Weekend Adventure: Galaxy Conquest
Written by Bwog Staff
Bwog food editor Jon Hill heads to Galaxy Global Eatery to overcome culinary phobias and beyond…
Unless you’re a regular sushi eater or a fan of “Eastenders,” eel is most likely not a familiar foodstuff.
The reasons for eel’s scarcity here in the States are not hard to ferret out if you’ve ever seen a live one: they’re ugly and look like snakes. Overseas, of course, eels are considered quite innocuous as far as seafood goes. The British are famous for jellied eels, the Baltic states have several varieties of smoked eel, and the Japanese put eel in everything from sushi to soda.
While I admit I was not quite ready to consume eel in beverage form, I was prepared to conquer both a lifetime of cultural anti-eel bias and apprehension. That’s why I decided Friday to head downtown to Galaxy Global Eatery to try eel in a form most Americans would find very familiar – as a burger.
Tucked away into a small corner space in Gramercy, Galaxy Global Eatery is far from galactic in scale. Its dining area is about the size of Café 212 and no meal is complete without receiving a few hip checks to the back of your chair from passing waitstaff.
But claustrophobia aside, the menu actually does approach a global scope. Dishes combine elements from culinary traditions on every continent with a particular emphasis on vegetarian and vegan cuisine. There’s also a distinctive counterculture current in the cooking, suggested most obviously by the frequent inclusion of hemp products in the ingredients.
Galaxy Global Eatery’s main attraction for me, though, was its smoked eel burger. Whoever created this dish was rather clever – because eels live in cold waters, their tissue has a high fat content, and that makes eel the perfect meat candidate for a burger patty. Those oils keep the patty juicy under the high heat of a grill while also bringing out rich, meaty flavors.
And, indeed, the smoked eel burger was juicy, but best of all, it was not fishy. Similarly oily seafood like bluefish and mackerel can make you smell like you’re fresh from the beach, but the strong fishy flavors I expected from the eel were actually subtle and non-dominating.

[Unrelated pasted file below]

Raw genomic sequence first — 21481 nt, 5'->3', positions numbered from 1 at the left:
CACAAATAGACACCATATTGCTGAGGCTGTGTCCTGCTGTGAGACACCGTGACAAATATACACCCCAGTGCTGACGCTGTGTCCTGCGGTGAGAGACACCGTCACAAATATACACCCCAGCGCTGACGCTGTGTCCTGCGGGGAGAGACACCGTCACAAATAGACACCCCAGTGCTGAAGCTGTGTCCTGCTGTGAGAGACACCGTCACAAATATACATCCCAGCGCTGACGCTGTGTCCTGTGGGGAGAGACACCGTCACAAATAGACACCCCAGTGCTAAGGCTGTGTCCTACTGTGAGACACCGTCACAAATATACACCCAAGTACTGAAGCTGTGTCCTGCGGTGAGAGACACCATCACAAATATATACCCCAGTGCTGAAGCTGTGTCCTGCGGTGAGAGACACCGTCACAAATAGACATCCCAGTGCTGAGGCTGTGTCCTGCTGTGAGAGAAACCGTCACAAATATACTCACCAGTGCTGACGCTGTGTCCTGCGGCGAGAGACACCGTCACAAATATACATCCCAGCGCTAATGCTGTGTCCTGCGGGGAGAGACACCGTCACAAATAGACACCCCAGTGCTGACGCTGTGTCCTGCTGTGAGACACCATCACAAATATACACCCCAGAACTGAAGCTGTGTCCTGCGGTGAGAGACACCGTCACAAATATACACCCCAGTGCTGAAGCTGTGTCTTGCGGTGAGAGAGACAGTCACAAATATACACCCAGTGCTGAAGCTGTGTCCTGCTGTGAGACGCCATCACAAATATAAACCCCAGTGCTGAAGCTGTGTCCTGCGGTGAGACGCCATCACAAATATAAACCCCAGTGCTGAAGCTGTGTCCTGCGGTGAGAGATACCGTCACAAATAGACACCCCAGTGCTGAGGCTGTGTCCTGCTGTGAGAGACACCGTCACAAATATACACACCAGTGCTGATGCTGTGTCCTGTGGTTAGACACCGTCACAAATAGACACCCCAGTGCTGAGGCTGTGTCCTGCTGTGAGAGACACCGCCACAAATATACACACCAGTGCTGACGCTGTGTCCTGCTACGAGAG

The smoky sweetness left by the eel curing process probably also covered up some of these more overwhelming ocean aromas. Nonetheless I would have enjoyed a slightly stronger flavor given that this eel’s taste had a faintness reminiscent of button mushrooms. Meanwhile, the texture of the ground eel meat was soft and fine, not rubbery or slippery as I feared, and I was happy to learn breadcrumbs had not been added.
I ought to note, however, that the true conversation piece of the entrée was not the burger but the sides, cucumber-seaweed salad and beet fries. Both were unusual enough to earn the most attention from my dining companions, despite the kitchen’s uneven execution – the noodle-like seaweed was an excellent partner for the crispy cucumbers, but the beet fries were greasy enough to lubricate an engine.
The fusion of American, Japanese, and Eastern European cuisines that went into my smoked eel burger proved to be a quite palatable expedition into adventurous dining. Among the rapids of unusual foods, Galaxy Global Eatery rates about a class 2, “nothing too weird.” Those just beginning to expand their gastronomic frontiers might find a good start here.
WHAT IT IS: Smoked eel burger
WHERE IT IS: Galaxy Global Eatery, 15 Irving Place (Gramercy)
HOW MUCH IT IS: $12.00, with cucumber salad and beet fries on the side
HOW TO GET THERE: Take the 1 train to Times Square and transfer to the N. Get off at Union Square, walking a block east on 15th Street.